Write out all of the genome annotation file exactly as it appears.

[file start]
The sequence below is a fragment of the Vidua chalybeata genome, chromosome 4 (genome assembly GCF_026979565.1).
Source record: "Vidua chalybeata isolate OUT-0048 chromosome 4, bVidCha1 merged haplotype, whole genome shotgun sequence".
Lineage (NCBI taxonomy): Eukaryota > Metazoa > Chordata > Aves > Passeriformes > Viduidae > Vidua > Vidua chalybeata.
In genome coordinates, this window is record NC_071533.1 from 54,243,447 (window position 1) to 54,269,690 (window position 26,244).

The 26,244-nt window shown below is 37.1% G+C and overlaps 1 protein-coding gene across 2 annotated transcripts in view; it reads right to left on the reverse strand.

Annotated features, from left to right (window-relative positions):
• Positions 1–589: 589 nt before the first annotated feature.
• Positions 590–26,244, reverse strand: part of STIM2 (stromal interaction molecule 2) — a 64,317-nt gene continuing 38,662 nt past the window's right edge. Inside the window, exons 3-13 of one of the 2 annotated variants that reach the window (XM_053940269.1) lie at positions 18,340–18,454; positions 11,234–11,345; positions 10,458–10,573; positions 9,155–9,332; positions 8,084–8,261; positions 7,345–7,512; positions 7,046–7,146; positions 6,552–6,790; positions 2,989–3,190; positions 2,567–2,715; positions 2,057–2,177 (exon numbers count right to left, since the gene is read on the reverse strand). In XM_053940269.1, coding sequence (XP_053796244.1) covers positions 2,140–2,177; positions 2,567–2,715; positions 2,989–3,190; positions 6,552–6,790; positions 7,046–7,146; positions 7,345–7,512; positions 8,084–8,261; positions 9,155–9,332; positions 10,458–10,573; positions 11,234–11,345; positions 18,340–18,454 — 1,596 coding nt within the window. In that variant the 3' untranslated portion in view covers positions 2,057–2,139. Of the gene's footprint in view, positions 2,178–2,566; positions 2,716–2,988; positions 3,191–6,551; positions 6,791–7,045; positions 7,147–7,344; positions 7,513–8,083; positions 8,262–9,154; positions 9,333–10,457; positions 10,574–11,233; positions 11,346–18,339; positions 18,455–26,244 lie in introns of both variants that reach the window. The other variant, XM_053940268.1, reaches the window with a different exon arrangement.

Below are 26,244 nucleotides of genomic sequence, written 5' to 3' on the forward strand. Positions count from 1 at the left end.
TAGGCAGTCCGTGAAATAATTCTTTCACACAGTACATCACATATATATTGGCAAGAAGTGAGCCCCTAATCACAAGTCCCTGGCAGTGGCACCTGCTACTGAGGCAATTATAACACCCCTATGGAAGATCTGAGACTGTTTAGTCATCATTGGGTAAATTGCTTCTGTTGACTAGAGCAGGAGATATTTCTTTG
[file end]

The sequence below is a fragment of the Vidua chalybeata genome, chromosome 4 (genome assembly GCF_026979565.1).
Source record: "Vidua chalybeata isolate OUT-0048 chromosome 4, bVidCha1 merged haplotype, whole genome shotgun sequence".
Lineage (NCBI taxonomy): Eukaryota > Metazoa > Chordata > Aves > Passeriformes > Viduidae > Vidua > Vidua chalybeata.
In genome coordinates, this window is record NC_071533.1 from 54,243,447 (window position 1) to 54,269,690 (window position 26,244).

The 26,244-nt window shown below is 37.1% G+C and overlaps 1 protein-coding gene across 2 annotated transcripts in view; it reads right to left on the reverse strand.

Annotated features, from left to right (window-relative positions):
• Positions 1–589: 589 nt before the first annotated feature.
• Positions 590–26,244, reverse strand: part of STIM2 (stromal interaction molecule 2) — a 64,317-nt gene continuing 38,662 nt past the window's right edge. Inside the window, exons 3-13 of one of the 2 annotated variants that reach the window (XM_053940269.1) lie at positions 18,340–18,454; positions 11,234–11,345; positions 10,458–10,573; positions 9,155–9,332; positions 8,084–8,261; positions 7,345–7,512; positions 7,046–7,146; positions 6,552–6,790; positions 2,989–3,190; positions 2,567–2,715; positions 2,057–2,177 (exon numbers count right to left, since the gene is read on the reverse strand). In XM_053940269.1, coding sequence (XP_053796244.1) covers positions 2,140–2,177; positions 2,567–2,715; positions 2,989–3,190; positions 6,552–6,790; positions 7,046–7,146; positions 7,345–7,512; positions 8,084–8,261; positions 9,155–9,332; positions 10,458–10,573; positions 11,234–11,345; positions 18,340–18,454 — 1,596 coding nt within the window. In that variant the 3' untranslated portion in view covers positions 2,057–2,139. Of the gene's footprint in view, positions 2,178–2,566; positions 2,716–2,988; positions 3,191–6,551; positions 6,791–7,045; positions 7,147–7,344; positions 7,513–8,083; positions 8,262–9,154; positions 9,333–10,457; positions 10,574–11,233; positions 11,346–18,339; positions 18,455–26,244 lie in introns of both variants that reach the window. The other variant, XM_053940268.1, reaches the window with a different exon arrangement.

Below are 26,244 nucleotides of genomic sequence, written 5' to 3' on the forward strand. Positions count from 1 at the left end.
TAGGCAGTCCGTGAAATAATTCTTTCACACAGTACATCACATATATATTGGCAAGAAGTGAGCCCCTAATCACAAGTCCCTGGCAGTGGCACCTGCTACTGAGGCAATTATAACACCCCTATGGAAGATCTGAGACTGTTTAGTCATCATTGGGTAAATTGCTTCTGTTGACTAGAGCAGGAGATATTTCTTTG